I don't mean to suggest that we should all just accept his results prima facie, but I mention him and his tests because more than learning what are his specific product recommendations, I learned how the defragmentation process actually works, and how the best practices actually involve a multi-part task, if done correctly; and how the different tools out there each approach them differently; and how one approach for one part of the overall task does not necessarily apply well to other parts of it. It was all really quite eye-opening for me...

...and if everyone around here will allow me, I'd like to now share my triple-net, final, bottom line recommendations based on all of that; and also on my subsequent reading and learning and trying to figure out the best combinations of tools to by-golly get the best possible job done.

Speeding-up a machine with an NTFS-formatted drive requires more than one step (and tool). In short...

The first step is two-fold: First, there's getting all the junk files off of the drive... temp files and whatever else doesn't belong there; and, secondly, there's stripping out of the registry that sometimes thousands of no-longer-valid, orphaned, etc. entries in it. Many hail CCleaner as the tool of choice for this; and while CCleaner is, indeed, good, there are temp and other folders which it simply ignores (and which it shouldn't). That said, what CCleaner DOES do, it does well, so I still recommend it; but I always recommend using, after it, Comodo System Cleaner... which, agreed, can be dangers if misused. Of course, as with ComboFix for removing malware (and how dangerous it can be), the best tools of this sort are always analogous to gently using steel wool on Teflon.

The second step is to put the registry into one big contiguous block. Some think that that means "defragging" just the registry, such as the used-to-be-freeware Auslogics Registry Defragger does; but a little and obscure freeware tool named NTRegOpt does it far better because it simply builds a whole new copy of the registry in contiguous blocks and files in one big spot on the hard drive, then it creates an execute-on-reboot command to tell Windows to use the new and rebuilt registry, and not the old fragmented one, on reboot. Of course that still puts the registry on not necessarily the best (in terms of speed) part of the drive, but at least it's all defragged and in one big place, as it should be, as a next step in the process.

The third step is to do essentially the same thing to the PAGE file... where memory paging/swapping, etc. occurs. When that file gets its parts all scattered around the drive, things can REALLY slow down. The best tool for that, I've found, is Sysinternals's free little PAGE DEFRAG utility. It's unbelievably effective.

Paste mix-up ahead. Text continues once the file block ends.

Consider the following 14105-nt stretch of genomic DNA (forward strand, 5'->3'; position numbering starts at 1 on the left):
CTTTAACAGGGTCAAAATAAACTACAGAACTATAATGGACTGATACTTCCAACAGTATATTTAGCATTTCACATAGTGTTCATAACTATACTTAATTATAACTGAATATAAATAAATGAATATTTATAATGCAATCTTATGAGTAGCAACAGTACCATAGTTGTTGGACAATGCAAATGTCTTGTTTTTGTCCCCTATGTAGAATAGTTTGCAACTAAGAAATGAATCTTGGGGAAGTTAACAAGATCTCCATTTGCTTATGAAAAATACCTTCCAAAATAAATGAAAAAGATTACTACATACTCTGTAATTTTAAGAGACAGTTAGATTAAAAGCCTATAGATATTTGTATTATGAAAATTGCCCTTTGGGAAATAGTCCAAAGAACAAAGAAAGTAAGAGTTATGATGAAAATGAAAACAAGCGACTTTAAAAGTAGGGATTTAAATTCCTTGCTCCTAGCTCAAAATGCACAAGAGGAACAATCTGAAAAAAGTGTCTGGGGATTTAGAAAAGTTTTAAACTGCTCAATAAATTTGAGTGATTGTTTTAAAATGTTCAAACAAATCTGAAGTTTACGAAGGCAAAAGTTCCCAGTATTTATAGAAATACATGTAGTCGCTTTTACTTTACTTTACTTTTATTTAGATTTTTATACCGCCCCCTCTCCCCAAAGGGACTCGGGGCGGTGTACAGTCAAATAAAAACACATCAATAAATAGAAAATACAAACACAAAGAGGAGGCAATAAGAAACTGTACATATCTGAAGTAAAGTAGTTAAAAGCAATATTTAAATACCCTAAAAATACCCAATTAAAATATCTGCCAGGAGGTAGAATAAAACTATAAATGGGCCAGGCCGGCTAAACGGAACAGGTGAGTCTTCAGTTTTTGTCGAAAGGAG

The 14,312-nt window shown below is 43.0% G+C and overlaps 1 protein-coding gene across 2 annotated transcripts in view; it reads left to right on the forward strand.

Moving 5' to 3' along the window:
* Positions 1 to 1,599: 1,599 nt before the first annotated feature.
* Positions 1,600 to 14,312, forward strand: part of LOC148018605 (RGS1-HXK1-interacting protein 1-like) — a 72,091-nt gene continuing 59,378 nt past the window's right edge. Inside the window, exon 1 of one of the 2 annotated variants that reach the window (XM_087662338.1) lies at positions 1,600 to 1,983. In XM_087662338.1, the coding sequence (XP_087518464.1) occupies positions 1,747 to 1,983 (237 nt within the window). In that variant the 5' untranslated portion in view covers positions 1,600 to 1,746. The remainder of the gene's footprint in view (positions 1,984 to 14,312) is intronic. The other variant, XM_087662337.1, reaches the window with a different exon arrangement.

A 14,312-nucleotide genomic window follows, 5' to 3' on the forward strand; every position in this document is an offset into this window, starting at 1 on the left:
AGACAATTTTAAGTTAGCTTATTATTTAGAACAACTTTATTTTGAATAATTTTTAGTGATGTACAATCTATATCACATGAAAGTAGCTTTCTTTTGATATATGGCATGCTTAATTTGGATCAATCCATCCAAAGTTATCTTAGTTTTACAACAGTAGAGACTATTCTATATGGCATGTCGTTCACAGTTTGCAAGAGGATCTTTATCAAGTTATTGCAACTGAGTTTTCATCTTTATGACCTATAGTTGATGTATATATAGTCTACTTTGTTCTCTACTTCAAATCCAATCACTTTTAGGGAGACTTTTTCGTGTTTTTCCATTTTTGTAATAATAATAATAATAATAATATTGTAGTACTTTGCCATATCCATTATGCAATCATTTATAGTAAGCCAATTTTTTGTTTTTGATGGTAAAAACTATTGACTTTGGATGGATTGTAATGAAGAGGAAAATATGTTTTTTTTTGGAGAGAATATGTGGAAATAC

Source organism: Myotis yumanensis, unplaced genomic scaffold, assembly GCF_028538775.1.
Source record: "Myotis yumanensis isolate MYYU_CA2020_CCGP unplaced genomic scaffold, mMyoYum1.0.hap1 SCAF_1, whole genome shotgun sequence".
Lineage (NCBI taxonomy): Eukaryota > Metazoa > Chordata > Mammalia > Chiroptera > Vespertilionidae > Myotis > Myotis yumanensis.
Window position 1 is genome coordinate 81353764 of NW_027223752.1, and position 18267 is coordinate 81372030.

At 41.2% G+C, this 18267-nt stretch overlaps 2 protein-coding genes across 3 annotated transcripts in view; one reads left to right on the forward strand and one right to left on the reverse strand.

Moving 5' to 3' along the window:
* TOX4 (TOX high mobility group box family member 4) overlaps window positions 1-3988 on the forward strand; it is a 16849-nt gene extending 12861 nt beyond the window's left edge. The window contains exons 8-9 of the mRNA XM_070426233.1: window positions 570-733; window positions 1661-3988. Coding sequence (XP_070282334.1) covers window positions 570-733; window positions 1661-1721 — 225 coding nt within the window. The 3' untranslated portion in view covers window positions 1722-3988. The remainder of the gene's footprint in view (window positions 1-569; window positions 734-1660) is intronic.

The fourth and final step, then, is the overall defrag... the part which is the subject of this Gizmo article. And figuring out the best tool out there for that is what Donn Edwards's testing was all about. From his work, I came to a simple, bottom line conclusion...

...and that's that [commercial product removed] is just about the best all-round (but, sadly, for our purposes, here, commercial) defragger on the planet; with [commercial product removed] very close behind. However, this place is all about freeware, so since, of the two of them, only Puran offers a freeware version of its defragger, that's my freeware recommendation.

Oh, don't get me wrong, there are other freeware tools which come close in some ways; but Puran's overall approach to defragging, even without considering its interesting little "intelligent optimizer" (PIOZR) technique/feature, uses pretty much the same overall best NTFS defragmenting practices as does [commercial product removed]. And so, even if PIOZR is turned off, Puran does just about the best overall defragmenting job of all the freeware possibilities out there.

However, when PIOZR is factored-in, Puran puts pretty much everything else (among the freeware competitors) out there to shame. Seriously.

PIOZR, basically, just puts all the most needed things out nearest the outer edges of the physical drive platters, where any disk drive's performance numbers are the best. Anyone who's ever filled a very large modern-day drive such that only about 15 percent of its overall space is available can attest that anything physically located more toward the center (spindle) area of the physical platters are accessed the most slowly. So, putting things which Windows accesses very, very frequently (such as the registry, the page file, enough space for certain temp files and cookies, pretty much the entire contents of the System32 folder, etc.) can REALLY speed things up.

When the overall defragger (Puran, in this case) is able to deal with both the registry and the page file each as one big contiguous unit, the defragging process is sped-up a little (and Puran can more easily figure out how much space to allocate for it out near the edges of the platter) than if they were all fragged all over the place... hence the reason for my steps two and three, above.

By implementing this little pseudo-suite of tools, in the way I have above described it, I have been able to not merely speed-up, but VASTLY speed-up, even the seemingly slowest machines (which haven't been defragged in a while); and in my own testing, steps one through three really make step four more effective.